Harold Bales’ Eulogy for Kays Gary



Eulogy for Kays Gary


By Harold K. Bales

First United Methodist Church, Charlotte, N.C.

September 16, 1997


Betty, Bill, Debbie, friends, Kays Gary has met his last deadline. He never wrote a dead line and we will have none here today. Betty, it hardly seems possible that it has been almost eleven years since we gathered in this place and I heard you say, “I Betty take thee Kays,” and Kays say, “I Kays take thee Betty, until death us do part.” That was a wonderful day. It began in elegance as you drove your limousine by the takeout window at Bojangles for breakfast. Now, although we stand in the presence of death we will speak not of separation, only of life!

I loved Kays Gary! You did too. We did; we do! I first met Kays the week I moved to Charlotte to be the pastor of this church. I read an article by Kays in The Charlotte Observer. I was so impressed by it, I walked down to The Observer and asked to see the writer. My first words to him were, “I have come to meet the best preacher in Charlotte.”

Kays greeted me warmly and invited me down to the cafeteria for a cup of coffee. We sat down and Kays began pouring his heart out to me. It caught me by surprise but I played it cool. When I returned to the church I checked and found that he was a member of the church. He thought I had come to pay a pastoral call. I had not known that I was his pastor!

We had also and instantly become good friends.

I called him a preacher, yes, but Kays was a writer—ah what a writer! In his writing, we knew him as a compassionate crusader. How can we ever forget his columns about Maria and Holy Angels? His writer’s life was about angles and angels. Once we had an art exhibition here at the church and Kays let us hang a photo he had taken while on assignment in the Caribbean. It was a shot of a flight of stairs on the outside of a building. The tropical light played beautifully with highlights and shadows on the angles of the stairs. He named it “A Choir of Angles.”

We also knew him as a feisty social commentator. He was a fighter. We loved him as a public confessor talking about his own and our human foibles. And who could resist Kays, the romantic sentimentalist?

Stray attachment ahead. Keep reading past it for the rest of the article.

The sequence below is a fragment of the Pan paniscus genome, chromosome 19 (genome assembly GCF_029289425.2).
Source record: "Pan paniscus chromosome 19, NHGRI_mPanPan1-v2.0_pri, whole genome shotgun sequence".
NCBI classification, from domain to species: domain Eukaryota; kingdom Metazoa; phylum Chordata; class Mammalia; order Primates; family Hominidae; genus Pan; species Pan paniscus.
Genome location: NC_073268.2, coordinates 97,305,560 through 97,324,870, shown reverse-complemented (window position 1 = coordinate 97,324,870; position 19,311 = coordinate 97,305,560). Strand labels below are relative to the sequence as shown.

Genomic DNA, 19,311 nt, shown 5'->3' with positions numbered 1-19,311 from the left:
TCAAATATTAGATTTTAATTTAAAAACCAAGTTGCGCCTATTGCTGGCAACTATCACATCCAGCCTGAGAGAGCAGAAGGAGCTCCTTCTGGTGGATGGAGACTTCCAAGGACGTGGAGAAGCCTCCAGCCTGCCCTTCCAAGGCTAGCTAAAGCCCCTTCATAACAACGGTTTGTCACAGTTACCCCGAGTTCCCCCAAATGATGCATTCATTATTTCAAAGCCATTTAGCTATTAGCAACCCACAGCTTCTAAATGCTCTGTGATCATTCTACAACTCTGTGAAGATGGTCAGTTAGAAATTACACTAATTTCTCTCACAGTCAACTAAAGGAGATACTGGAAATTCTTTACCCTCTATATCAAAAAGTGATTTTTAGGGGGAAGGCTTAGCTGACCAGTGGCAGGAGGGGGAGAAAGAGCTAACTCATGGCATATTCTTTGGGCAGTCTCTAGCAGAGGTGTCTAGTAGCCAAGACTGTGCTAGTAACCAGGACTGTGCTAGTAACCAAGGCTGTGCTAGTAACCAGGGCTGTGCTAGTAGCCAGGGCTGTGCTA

Kays was a people’s writer and a writer’s writer. He was a writer who spoke in poetry and he was a poet’s writer. I love the note from Carl Sandburg:

Dear Kay’s Gary–

Swell, elegant reporting–your story July 12…

keen & strong on the meaning of America. I read it to

Steichen at lunch: we’ve had it typed. I’ll read all or

parts of it in Moscow, Stockholm, Paris & London.

Ain’t it sweet to be a reporter & real writer when you’ve

got a story like your July 12?

Long may you wave, Kays Gary….

How do you explain a “real writer” like Kays Gary? He was the kind of writer he was because of the kind of person he was. If you want to know why he could so connect with a reader’s heart, as his pastor, confessor and friend, I can tell you. It was because he was so acutely aware of his own humanity–that’s why.

For several years this church had a tradition of presenting a drama during Holy Week in which a tableau of the Last Supper was offered on this platform. It was reminiscent of Leonardo’s famous painting. We watched year after year, Kays in the role of Peter. Jesus had just announced that one of his companions at the table would soon betray him. And Kays as the apostle asked, in a dramatic speech, “Is it I? Is it I?” Again and again we witnessed it as Kays uncannily became that most complex, memorable and convincingly human saint. Kays’ power as a writer grew out of his own complex, transparent humanity. He was Peter–sinner and saint. It was–that role–real for him.

But there was more to this than that. There was also his great love for people–and all else bright and beautiful. He was interested in everyone. And he was a curious and consummate chronicler of lives in our town.